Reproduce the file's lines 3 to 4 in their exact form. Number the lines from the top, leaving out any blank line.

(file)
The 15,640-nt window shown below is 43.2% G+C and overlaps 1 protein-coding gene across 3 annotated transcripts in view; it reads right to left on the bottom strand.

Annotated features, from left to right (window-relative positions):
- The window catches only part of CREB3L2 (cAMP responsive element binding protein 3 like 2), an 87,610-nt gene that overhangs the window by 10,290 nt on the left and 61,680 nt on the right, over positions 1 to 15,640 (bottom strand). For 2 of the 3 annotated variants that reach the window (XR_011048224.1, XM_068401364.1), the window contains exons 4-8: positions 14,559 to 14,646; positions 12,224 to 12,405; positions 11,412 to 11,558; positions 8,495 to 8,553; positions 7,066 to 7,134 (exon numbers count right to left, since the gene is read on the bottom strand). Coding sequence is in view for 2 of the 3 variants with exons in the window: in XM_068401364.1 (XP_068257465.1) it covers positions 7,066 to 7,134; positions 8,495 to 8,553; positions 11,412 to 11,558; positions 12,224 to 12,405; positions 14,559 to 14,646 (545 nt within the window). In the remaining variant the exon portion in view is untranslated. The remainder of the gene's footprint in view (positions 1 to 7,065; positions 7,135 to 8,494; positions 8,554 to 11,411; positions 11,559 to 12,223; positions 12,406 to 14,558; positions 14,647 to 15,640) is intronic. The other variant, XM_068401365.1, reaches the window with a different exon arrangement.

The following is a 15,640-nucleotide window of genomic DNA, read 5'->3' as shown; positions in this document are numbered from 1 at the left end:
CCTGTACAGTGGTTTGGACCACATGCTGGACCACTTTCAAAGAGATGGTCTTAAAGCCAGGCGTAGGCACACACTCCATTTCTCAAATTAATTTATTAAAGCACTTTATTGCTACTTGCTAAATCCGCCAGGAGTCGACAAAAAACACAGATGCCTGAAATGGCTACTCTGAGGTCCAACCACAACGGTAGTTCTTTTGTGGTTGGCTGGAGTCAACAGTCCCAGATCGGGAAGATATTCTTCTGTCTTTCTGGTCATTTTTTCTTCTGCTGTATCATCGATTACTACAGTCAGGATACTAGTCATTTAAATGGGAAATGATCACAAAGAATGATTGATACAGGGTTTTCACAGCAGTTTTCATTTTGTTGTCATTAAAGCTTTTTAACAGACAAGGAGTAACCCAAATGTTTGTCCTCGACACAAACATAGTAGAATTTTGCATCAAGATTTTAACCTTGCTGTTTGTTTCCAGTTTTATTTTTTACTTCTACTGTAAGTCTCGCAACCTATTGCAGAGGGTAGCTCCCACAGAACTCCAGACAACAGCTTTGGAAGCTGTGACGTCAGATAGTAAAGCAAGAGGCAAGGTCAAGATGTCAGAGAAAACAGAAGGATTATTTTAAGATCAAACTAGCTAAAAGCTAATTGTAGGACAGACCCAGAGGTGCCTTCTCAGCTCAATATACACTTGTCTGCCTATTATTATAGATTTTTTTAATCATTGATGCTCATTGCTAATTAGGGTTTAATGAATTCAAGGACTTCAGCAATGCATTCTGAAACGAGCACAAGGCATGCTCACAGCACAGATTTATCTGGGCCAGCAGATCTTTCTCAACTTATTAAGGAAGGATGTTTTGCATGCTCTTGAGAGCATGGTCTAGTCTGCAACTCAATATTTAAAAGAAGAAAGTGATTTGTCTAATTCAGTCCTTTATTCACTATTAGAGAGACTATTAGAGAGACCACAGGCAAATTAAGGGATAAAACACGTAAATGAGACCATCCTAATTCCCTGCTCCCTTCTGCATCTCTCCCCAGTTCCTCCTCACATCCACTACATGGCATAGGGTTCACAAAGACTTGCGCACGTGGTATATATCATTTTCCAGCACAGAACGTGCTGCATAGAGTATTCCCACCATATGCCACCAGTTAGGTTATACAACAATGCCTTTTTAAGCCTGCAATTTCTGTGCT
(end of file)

- The window catches only part of CREB3L2 (cAMP responsive element binding protein 3 like 2), an 87,610-nt gene that overhangs the window by 10,290 nt on the left and 61,680 nt on the right, over positions 1 to 15,640 (bottom strand). For 2 of the 3 annotated variants that reach the window (XR_011048224.1, XM_068401364.1), the window contains exons 4-8: positions 14,559 to 14,646; positions 12,224 to 12,405; positions 11,412 to 11,558; positions 8,495 to 8,553; positions 7,066 to 7,134 (exon numbers count right to left, since the gene is read on the bottom strand). Coding sequence is in view for 2 of the 3 variants with exons in the window: in XM_068401364.1 (XP_068257465.1) it covers positions 7,066 to 7,134; positions 8,495 to 8,553; positions 11,412 to 11,558; positions 12,224 to 12,405; positions 14,559 to 14,646 (545 nt within the window). In the remaining variant the exon portion in view is untranslated. The remainder of the gene's footprint in view (positions 1 to 7,065; positions 7,135 to 8,494; positions 8,554 to 11,411; positions 11,559 to 12,223; positions 12,406 to 14,558; positions 14,647 to 15,640) is intronic. The other variant, XM_068401365.1, reaches the window with a different exon arrangement.

The following is a 15,640-nucleotide window of genomic DNA, read 5'->3' as shown; positions in this document are numbered from 1 at the left end: